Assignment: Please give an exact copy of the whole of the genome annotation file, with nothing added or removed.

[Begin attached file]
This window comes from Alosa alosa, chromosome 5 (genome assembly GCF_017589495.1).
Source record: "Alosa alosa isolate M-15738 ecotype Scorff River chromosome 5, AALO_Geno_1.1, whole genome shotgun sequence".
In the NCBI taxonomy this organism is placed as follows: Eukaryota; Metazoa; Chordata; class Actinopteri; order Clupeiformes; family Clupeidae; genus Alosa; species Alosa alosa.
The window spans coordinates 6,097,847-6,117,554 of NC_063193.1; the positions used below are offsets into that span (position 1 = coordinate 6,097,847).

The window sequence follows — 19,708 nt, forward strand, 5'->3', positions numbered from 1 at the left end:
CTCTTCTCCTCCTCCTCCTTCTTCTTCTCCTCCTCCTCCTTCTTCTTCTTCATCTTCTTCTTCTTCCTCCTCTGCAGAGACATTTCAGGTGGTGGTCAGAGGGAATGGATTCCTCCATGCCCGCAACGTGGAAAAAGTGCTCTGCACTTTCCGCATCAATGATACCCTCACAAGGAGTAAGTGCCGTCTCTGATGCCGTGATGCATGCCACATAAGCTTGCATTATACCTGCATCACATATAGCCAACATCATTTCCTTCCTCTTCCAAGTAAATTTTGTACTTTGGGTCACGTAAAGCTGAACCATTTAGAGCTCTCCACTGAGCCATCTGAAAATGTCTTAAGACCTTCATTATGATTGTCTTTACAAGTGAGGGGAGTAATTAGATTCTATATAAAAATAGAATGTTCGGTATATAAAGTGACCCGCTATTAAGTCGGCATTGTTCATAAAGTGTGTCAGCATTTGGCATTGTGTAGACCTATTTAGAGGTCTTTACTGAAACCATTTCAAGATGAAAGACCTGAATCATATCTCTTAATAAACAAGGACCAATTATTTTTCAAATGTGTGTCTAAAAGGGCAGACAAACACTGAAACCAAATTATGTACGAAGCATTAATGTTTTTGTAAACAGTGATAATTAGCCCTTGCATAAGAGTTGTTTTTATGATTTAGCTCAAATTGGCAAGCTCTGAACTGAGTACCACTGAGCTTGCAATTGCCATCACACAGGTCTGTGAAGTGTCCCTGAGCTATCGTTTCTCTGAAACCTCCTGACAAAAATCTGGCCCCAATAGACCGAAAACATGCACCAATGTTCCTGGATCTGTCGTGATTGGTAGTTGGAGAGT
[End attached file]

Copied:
This window comes from Alosa alosa, chromosome 5 (genome assembly GCF_017589495.1).
Source record: "Alosa alosa isolate M-15738 ecotype Scorff River chromosome 5, AALO_Geno_1.1, whole genome shotgun sequence".
In the NCBI taxonomy this organism is placed as follows: Eukaryota; Metazoa; Chordata; class Actinopteri; order Clupeiformes; family Clupeidae; genus Alosa; species Alosa alosa.
The window spans coordinates 6,097,847-6,117,554 of NC_063193.1; the positions used below are offsets into that span (position 1 = coordinate 6,097,847).

The window sequence follows — 19,708 nt, forward strand, 5'->3', positions numbered from 1 at the left end:
CTCTTCTCCTCCTCCTCCTTCTTCTTCTCCTCCTCCTCCTTCTTCTTCTTCATCTTCTTCTTCTTCCTCCTCTGCAGAGACATTTCAGGTGGTGGTCAGAGGGAATGGATTCCTCCATGCCCGCAACGTGGAAAAAGTGCTCTGCACTTTCCGCATCAATGATACCCTCACAAGGAGTAAGTGCCGTCTCTGATGCCGTGATGCATGCCACATAAGCTTGCATTATACCTGCATCACATATAGCCAACATCATTTCCTTCCTCTTCCAAGTAAATTTTGTACTTTGGGTCACGTAAAGCTGAACCATTTAGAGCTCTCCACTGAGCCATCTGAAAATGTCTTAAGACCTTCATTATGATTGTCTTTACAAGTGAGGGGAGTAATTAGATTCTATATAAAAATAGAATGTTCGGTATATAAAGTGACCCGCTATTAAGTCGGCATTGTTCATAAAGTGTGTCAGCATTTGGCATTGTGTAGACCTATTTAGAGGTCTTTACTGAAACCATTTCAAGATGAAAGACCTGAATCATATCTCTTAATAAACAAGGACCAATTATTTTTCAAATGTGTGTCTAAAAGGGCAGACAAACACTGAAACCAAATTATGTACGAAGCATTAATGTTTTTGTAAACAGTGATAATTAGCCCTTGCATAAGAGTTGTTTTTATGATTTAGCTCAAATTGGCAAGCTCTGAACTGAGTACCACTGAGCTTGCAATTGCCATCACACAGGTCTGTGAAGTGTCCCTGAGCTATCGTTTCTCTGAAACCTCCTGACAAAAATCTGGCCCCAATAGACCGAAAACATGCACCAATGTTCCTGGATCTGTCGTGATTGGTAGTTGGAGAGT